Women in Film 2021 – The Celluloid Ceiling Report Shows A Step Backwards
The entertainment industry continues to pat itself in the back as there are more high-profile women working. Whether they’re directors, producers, or leading ladies, it seems like they make headlines every time a film does well. The news can lead us to believe that progress is being made, especially after some big names hit important milestones, like bigger budgets, higher returns, and even Academy Awards. But the latest Celluloid Ceiling report covers women in film 2021, which includes directors, writers, and more. In an analysis of the year’s biggest films, reports show a disappointing amount of women involved in them. Let’s take a look at the findings.
Women in Film 2021 Report from the Celluloid Ceiling Is Disappointing
A lot has changed when it comes to filmmaking. The COVID-19 pandemic has shifted the way we see theatrical releases and has made films more accessible in general, thanks to widespread streaming services. The need for entertainment looks different, but it seems like this has not translated into how entertainment is made.
The Center for the Study of Women in Television & Film releases a yearly report that analyses the roles of women in the filmmaking industry, known as the Celluloid Ceiling Report. The Women in Film 2021 study looks at the 100 highest-grossing films at the U.S. box office, along with the 250 highest-grossing films, of 2021, and every year for the last 24 years.
At a glance, statistics for women in film in 2021 don’t look too tragic. Looking at all of the directors, writers, producers, executive producers, editors, and cinematographers from the top 250 highest-grossing films for the year shows that 25% of them are women. This shows an upward trend, compared to just 19% in 2015.
Black Widow. Image via Marvel Studios.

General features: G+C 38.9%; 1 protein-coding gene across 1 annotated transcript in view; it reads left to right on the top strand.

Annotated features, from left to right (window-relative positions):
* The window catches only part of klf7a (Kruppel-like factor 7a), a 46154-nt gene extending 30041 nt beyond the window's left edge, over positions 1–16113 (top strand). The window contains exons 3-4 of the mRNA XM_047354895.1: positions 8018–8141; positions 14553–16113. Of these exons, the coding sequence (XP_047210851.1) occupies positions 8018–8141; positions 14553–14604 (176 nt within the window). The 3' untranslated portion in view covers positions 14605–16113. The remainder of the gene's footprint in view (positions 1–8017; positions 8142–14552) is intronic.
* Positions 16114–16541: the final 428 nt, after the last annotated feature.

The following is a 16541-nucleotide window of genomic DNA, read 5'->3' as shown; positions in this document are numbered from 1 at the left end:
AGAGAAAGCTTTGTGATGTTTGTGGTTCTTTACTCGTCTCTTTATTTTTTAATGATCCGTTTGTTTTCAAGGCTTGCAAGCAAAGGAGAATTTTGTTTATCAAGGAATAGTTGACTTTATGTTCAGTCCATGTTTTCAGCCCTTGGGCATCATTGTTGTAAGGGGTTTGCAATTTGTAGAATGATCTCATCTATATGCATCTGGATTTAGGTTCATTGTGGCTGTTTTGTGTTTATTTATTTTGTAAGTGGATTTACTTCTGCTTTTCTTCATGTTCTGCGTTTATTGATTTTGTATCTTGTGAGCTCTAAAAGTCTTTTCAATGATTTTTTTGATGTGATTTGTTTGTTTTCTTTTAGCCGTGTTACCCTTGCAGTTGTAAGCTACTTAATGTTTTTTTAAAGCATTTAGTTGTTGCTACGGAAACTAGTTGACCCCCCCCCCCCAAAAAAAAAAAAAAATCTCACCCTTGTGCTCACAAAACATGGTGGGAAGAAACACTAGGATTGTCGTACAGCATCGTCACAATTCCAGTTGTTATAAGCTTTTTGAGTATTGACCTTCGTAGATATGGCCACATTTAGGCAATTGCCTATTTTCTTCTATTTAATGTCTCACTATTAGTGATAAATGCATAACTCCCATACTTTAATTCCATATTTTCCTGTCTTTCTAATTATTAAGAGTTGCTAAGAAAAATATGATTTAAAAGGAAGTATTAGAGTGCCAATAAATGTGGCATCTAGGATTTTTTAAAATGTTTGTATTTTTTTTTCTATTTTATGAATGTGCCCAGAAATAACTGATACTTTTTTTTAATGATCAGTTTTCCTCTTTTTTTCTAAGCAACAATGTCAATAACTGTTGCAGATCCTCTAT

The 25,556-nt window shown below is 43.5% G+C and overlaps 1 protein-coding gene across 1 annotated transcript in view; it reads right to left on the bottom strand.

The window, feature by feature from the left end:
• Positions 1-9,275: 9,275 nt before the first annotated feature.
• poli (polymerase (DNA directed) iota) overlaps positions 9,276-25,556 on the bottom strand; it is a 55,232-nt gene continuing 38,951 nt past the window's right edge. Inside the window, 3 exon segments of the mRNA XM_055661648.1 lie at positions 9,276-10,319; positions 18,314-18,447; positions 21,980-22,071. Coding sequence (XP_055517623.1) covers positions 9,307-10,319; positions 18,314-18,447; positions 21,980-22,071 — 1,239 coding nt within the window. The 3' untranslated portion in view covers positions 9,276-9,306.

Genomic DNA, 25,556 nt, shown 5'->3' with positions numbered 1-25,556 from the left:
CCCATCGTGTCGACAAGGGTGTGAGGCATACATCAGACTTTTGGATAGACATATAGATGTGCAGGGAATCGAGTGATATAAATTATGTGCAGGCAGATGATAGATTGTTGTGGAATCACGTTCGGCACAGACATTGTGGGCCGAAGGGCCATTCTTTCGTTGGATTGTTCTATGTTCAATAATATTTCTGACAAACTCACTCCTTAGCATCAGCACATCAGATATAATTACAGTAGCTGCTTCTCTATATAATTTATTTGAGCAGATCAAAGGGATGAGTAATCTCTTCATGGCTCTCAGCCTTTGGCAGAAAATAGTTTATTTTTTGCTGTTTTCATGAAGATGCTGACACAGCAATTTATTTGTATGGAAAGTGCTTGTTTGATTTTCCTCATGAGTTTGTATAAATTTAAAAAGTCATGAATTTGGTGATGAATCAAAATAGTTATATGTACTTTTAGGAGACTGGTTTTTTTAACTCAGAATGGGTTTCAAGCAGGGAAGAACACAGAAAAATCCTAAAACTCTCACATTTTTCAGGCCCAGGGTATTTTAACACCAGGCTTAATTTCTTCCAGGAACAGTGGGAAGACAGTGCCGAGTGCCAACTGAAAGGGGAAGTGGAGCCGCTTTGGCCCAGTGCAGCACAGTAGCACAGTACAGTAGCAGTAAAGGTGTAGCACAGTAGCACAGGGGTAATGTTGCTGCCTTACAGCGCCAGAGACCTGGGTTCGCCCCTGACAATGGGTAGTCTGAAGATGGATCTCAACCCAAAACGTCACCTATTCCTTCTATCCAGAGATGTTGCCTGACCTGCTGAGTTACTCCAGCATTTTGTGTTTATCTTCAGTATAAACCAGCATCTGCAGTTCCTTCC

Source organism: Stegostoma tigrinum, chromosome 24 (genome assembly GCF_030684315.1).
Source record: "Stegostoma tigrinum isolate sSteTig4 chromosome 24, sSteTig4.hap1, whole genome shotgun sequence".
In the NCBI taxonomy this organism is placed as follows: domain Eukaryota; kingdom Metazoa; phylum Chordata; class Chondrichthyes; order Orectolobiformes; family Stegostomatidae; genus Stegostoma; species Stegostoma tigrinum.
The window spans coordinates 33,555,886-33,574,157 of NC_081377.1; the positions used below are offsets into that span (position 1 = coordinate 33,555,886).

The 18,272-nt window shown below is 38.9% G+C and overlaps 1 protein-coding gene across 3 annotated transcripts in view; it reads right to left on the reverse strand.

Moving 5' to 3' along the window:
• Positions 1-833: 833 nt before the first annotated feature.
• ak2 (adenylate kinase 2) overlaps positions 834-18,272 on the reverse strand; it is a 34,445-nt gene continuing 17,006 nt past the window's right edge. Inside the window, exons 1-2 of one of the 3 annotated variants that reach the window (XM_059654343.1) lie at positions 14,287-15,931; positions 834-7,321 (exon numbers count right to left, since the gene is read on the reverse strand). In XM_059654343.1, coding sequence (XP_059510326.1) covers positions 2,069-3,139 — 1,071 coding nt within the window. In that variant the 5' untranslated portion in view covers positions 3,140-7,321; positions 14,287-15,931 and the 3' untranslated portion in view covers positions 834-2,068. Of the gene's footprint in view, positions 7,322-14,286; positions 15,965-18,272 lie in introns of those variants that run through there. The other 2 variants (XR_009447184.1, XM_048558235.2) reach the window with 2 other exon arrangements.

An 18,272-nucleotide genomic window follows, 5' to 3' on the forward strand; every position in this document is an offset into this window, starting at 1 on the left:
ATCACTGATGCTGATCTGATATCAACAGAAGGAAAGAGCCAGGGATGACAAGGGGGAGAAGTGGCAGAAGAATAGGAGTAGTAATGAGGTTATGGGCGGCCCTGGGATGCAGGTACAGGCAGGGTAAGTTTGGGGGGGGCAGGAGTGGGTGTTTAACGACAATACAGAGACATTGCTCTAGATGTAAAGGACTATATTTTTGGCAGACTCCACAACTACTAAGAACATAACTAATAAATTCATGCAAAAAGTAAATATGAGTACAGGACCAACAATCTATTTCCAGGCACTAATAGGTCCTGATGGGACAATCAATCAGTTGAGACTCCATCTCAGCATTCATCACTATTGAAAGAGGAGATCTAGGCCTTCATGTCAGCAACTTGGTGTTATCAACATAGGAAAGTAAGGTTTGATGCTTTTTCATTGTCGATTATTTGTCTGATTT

What About Women Directors In 2021?
Women working as directors has been another hot topic in 2021. Headlines buzzed earlier in the year when Chloé Zhao won the Academy Award for Best Director for Nomadland, becoming the second woman to win in the history of the awards ceremony (Kathryn Bigelow became the first woman to win in 2008 for The Hurt Locker.) Later in 2021, Nia DaCosta became the first Black woman to debut a film that landed the #1 spot at the weekend domestic box office with Candyman.
Despite the wins, the women in film for 2021 study found that 17% of the top 250 highest-grossing films were directed by women. It was 12% for the top 100 films. This is down from 18% and 16% from 2020.
Some of the winning women at the box office are Cate Shortland (Black Widow), Chloé Zhao (Eternals), Lana Wachowski (The Matrix Resurrections), and Emerald Fennell (Promising Young Woman.) But as the number of women directors declines in 2021, a handful of successes isn’t exactly a win for women.
Candyman. Image via Universal Pictures
What About Women In Other Filmmaking Roles?
It’s not all about the directors. There are dozens of key roles on a film crew, including the cinematographer, composers, editors, and more. Here are some of the other key figures from the 2021 Celluloid Ceiling Report, looking at the top 250 highest-grossing films:
6% had a woman cinematographer
8% had a woman composer
27% had a woman editor
28% had a woman writer